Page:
Without EC_{50} variability, the ODD–GFP distribution would not widen as is illustrated by the dotted line in figure 5*d*. Even though the squared coefficient of variation of the response threshold decreased 10 times between 4 and 16 h after DMOG treatment, the steepness *H* of the response increased more than twice over the same period. Together, these two parameters facilitate a necessary but not sufficient condition for bimodality expressed by equation (2.3). After substituting EC_{50} variability and *H*, we find that the system remains approximately in the same regime where only very mild bimodality may arise (electronic supplementary material, table S6 and figure S6). Using our framework, we hypothesize that the response steepness at 16 h post-treatment is sufficient to bring about two distinct peaks in the response, provided that CV^{2} of EC_{50} remained at the level of 2.72 (as estimated at 4 h) throughout the treatment (electronic supplementary material, figure S6).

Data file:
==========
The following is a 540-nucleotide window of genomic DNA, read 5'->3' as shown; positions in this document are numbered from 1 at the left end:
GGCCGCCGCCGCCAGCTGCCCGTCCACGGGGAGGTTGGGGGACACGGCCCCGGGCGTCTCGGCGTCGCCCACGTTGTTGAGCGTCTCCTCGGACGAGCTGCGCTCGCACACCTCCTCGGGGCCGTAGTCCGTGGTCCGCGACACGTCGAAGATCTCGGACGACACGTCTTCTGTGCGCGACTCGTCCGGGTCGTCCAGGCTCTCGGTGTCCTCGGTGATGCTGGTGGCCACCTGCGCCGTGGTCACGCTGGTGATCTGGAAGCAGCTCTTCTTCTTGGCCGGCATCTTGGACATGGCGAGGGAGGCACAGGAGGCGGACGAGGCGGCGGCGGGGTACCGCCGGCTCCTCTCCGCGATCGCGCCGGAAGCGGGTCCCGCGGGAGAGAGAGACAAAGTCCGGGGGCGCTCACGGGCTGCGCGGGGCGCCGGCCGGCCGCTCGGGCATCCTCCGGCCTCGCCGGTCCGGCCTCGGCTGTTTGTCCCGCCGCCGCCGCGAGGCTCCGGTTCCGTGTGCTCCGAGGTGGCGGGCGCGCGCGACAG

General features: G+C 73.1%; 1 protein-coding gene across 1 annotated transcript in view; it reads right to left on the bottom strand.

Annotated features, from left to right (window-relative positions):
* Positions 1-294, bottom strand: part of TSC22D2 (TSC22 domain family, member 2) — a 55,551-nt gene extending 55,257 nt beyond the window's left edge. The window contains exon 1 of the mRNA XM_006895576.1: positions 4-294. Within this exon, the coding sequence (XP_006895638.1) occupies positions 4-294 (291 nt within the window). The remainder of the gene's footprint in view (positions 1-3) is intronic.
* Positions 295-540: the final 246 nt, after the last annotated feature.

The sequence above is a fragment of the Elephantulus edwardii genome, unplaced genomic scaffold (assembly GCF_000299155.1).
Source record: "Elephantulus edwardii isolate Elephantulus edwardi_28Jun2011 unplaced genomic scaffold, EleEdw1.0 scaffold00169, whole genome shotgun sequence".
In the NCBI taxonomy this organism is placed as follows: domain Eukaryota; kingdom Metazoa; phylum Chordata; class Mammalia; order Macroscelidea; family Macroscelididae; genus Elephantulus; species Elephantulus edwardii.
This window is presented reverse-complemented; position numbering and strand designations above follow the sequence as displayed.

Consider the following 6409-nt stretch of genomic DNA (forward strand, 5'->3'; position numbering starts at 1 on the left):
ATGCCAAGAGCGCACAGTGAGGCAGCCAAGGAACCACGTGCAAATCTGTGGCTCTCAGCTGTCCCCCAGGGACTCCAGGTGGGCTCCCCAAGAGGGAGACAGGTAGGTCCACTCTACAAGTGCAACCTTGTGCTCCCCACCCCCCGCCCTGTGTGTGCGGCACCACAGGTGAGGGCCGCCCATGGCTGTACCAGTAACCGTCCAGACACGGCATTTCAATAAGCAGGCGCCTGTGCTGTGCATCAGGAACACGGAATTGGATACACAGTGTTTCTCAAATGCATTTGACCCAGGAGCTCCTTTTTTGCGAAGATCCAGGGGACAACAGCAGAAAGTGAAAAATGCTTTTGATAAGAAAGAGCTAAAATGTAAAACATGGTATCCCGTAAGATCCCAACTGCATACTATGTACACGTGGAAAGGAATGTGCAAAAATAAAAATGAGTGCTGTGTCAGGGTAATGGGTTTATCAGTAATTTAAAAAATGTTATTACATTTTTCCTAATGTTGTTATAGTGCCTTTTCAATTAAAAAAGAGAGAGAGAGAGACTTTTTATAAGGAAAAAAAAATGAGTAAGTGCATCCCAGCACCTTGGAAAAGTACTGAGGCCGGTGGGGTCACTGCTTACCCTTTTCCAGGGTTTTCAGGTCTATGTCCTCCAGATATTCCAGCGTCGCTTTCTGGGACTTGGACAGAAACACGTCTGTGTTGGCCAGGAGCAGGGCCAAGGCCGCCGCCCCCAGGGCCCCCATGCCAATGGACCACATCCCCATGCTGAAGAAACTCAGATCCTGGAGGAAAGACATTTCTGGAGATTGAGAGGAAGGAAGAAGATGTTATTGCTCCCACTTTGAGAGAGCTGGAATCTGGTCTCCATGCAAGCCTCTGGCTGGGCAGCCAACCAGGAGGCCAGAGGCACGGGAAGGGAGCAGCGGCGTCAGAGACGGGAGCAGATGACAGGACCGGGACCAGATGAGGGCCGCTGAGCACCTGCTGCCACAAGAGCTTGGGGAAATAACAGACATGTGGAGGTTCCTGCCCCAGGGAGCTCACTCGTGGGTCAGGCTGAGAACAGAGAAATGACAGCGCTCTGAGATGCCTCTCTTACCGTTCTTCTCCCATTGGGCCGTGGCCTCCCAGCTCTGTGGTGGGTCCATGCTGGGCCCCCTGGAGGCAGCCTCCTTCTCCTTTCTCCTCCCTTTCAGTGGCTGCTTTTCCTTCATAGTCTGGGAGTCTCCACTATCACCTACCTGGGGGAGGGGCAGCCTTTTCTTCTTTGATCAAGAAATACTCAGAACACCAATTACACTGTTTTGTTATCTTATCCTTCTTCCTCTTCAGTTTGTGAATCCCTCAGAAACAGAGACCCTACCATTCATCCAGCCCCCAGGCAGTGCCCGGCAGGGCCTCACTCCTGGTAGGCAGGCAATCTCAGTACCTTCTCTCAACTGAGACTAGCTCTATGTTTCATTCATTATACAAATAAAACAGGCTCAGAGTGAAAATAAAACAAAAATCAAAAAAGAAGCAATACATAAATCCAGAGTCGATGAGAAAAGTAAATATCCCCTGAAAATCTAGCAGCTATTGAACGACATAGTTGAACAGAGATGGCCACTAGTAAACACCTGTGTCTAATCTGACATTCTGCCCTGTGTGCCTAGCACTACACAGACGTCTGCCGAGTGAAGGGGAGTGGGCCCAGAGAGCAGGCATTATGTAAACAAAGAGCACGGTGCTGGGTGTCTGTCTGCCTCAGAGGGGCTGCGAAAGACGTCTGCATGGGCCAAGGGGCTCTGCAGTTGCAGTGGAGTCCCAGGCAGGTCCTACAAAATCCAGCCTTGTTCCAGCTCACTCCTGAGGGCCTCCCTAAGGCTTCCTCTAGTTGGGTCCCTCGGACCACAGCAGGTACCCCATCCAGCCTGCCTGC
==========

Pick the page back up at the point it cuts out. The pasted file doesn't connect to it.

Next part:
We have shown that owing to certain features of the nonlinear input–output characteristics commonly observed in cellular signalling networks, random differences between individual cells enable the separation of these cells into subpopulations with distinct responses to the common signal. The significance of our results extends beyond cascaded signalling networks. Any network with nonlinear dose–response characteristics may exhibit bimodal behaviour as shown in our study. In particular, a simple enzymatic reaction or a gene expression network also belong to that class. For all of such nonlinear networks, variability of EC_{50} caused by cell-to-cell differences in protein concentrations is an important factor to consider when designing a perturbation, for example a drug treatment. According to our theory, one of the strategies to avoid the emergence of two subpopulations, low and high responders, is to smooth the dose–response, i.e. decrease the coefficient *H*. This in turn can be achieved by establishing a negative feedback in the network [14]. Alternatively, the condition expressed by equation (2.3) demonstrates that the output protein distribution can be rid of bimodality by decreasing the variability of dose–response threshold resulting from cell-to-cell variability of network components. With current advancements in synthetic biology and ongoing progress in mathematical modelling of biochemical networks, such interventions in *in vivo* systems will likely become more routine. An intriguing open question is to what extent bimodal population-wide protein distributions brought about by the mechanism discussed here are used to perform physiologically relevant decision-making.